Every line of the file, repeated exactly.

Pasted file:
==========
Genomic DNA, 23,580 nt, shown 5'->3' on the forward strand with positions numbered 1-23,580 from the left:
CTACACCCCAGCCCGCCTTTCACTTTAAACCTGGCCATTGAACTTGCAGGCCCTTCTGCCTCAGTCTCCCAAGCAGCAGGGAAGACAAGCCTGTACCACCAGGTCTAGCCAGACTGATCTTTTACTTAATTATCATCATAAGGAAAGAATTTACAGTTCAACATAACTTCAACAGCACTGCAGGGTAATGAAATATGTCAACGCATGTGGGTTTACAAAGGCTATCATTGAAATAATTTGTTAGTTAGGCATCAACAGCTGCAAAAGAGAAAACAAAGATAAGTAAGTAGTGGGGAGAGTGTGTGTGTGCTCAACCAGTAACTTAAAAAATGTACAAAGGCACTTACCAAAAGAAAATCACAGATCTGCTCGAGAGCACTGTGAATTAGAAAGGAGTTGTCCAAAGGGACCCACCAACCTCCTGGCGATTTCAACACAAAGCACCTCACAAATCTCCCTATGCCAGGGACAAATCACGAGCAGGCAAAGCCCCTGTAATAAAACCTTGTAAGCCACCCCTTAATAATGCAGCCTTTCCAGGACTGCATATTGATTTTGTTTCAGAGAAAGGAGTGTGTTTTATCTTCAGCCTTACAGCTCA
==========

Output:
Genomic DNA, 23,580 nt, shown 5'->3' on the forward strand with positions numbered 1-23,580 from the left:
CTACACCCCAGCCCGCCTTTCACTTTAAACCTGGCCATTGAACTTGCAGGCCCTTCTGCCTCAGTCTCCCAAGCAGCAGGGAAGACAAGCCTGTACCACCAGGTCTAGCCAGACTGATCTTTTACTTAATTATCATCATAAGGAAAGAATTTACAGTTCAACATAACTTCAACAGCACTGCAGGGTAATGAAATATGTCAACGCATGTGGGTTTACAAAGGCTATCATTGAAATAATTTGTTAGTTAGGCATCAACAGCTGCAAAAGAGAAAACAAAGATAAGTAAGTAGTGGGGAGAGTGTGTGTGTGCTCAACCAGTAACTTAAAAAATGTACAAAGGCACTTACCAAAAGAAAATCACAGATCTGCTCGAGAGCACTGTGAATTAGAAAGGAGTTGTCCAAAGGGACCCACCAACCTCCTGGCGATTTCAACACAAAGCACCTCACAAATCTCCCTATGCCAGGGACAAATCACGAGCAGGCAAAGCCCCTGTAATAAAACCTTGTAAGCCACCCCTTAATAATGCAGCCTTTCCAGGACTGCATATTGATTTTGTTTCAGAGAAAGGAGTGTGTTTTATCTTCAGCCTTACAGCTCA